Harris County leaders unanimously approved a $2.6 million policing initiative they say will target communities with high rates of violent crime in unincorporated Harris County.
County Judge Lina Hidalgo announced the proposal ahead of Commissioners Court Tuesday. The plan, developed by the sheriff’s office, includes on average more than 90 additional law enforcement officers per day to help focus on areas identified as having the highest incidence of violent crime.
“Even though crime is up, the good news is that the violent crime and the violent crime increase is concentrated in particular communities within our county,” Judge Hidalgo said in a press conference. “It’s not necessarily all over the place, and so that helps us tackle it.”
County commissioners say the $2.6 million Harris County Safe program would use mapping, data, and analysis to pinpoint seven areas for increased police presence. The plan does not include hiring new deputies and instead will use overtime to deploy an average increase of 94 officers per day across the county.
The final piece of the proposal is to seek input and feedback from the communities impacted.
“The Sheriff’s Office will partner with those specific neighborhoods before, during and after the initiative,” Hidalgo said. “It’s important that we communicate what we’re doing, why we’re doing it and the results.”
Law enforcement agencies across the country have been reporting increased crime throughout the pandemic. County data shows that violent crime increased by more than 17% from 2019 to 2021. That includes a nearly 33% increase in homicides and a 31% in aggravated assault with a deadly weapon.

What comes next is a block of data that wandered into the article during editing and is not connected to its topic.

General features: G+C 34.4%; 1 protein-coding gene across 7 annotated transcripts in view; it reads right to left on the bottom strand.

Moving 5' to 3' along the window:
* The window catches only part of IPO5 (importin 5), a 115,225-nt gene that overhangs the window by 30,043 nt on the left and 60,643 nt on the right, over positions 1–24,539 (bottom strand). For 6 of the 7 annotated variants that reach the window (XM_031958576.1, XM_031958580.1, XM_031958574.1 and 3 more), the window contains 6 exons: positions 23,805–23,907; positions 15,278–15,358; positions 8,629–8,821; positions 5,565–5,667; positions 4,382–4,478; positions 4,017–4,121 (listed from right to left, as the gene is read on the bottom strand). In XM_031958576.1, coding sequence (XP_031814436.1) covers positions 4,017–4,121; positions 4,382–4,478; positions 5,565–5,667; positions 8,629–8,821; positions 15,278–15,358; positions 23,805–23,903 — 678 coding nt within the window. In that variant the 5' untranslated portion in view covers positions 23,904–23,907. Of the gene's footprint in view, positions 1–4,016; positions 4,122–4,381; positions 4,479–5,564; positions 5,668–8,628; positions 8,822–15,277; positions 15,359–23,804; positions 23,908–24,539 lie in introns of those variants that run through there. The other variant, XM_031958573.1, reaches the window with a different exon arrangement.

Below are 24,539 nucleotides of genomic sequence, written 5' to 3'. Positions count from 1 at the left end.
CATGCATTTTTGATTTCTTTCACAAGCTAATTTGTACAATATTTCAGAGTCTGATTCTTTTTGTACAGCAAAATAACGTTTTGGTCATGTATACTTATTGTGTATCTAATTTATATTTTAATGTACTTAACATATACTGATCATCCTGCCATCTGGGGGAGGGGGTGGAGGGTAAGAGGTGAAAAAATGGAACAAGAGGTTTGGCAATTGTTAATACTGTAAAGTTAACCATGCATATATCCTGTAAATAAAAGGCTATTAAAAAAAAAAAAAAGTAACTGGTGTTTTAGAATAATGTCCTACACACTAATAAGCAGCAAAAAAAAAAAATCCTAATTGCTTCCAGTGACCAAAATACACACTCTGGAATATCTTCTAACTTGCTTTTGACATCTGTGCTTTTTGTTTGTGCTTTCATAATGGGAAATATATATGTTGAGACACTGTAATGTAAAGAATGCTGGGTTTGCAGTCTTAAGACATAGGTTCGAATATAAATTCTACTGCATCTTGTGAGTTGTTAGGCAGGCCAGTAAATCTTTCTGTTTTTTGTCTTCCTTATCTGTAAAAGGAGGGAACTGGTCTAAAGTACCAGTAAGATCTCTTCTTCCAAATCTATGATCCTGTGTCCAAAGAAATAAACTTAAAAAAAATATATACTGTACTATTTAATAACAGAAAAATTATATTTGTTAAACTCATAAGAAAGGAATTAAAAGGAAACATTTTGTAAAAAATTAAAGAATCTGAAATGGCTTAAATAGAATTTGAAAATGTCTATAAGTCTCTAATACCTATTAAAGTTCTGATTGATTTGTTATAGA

A spokesman for Hidalgo said the new policing program would work alongside other non-policing initiatives, like a $50 million anti-blight program passed earlier this year to make infrastructure improvements in unsafe areas, including new lighting and sidewalks along with planting new trees and other beautification projects. Those are funds that will be used in the most violence-prone areas so it’s natural that these neighborhoods will benefit from that. It also works alongside a program passed by commissioners earlier this year that uses public health responders to interrupt violent crime by identifying early warning signs of gun violence. That program also uses health experts to help people with nonviolent mental health, substance abuse and housing insecurity issues.
The latest policing proposal is just the next step in a holistic approach to addressing crime, according to Precinct 2 Commissioner Adrian Garcia.
“Too often in years past we have brought down the thunder of God on communities, and then just left debris behind,” he said.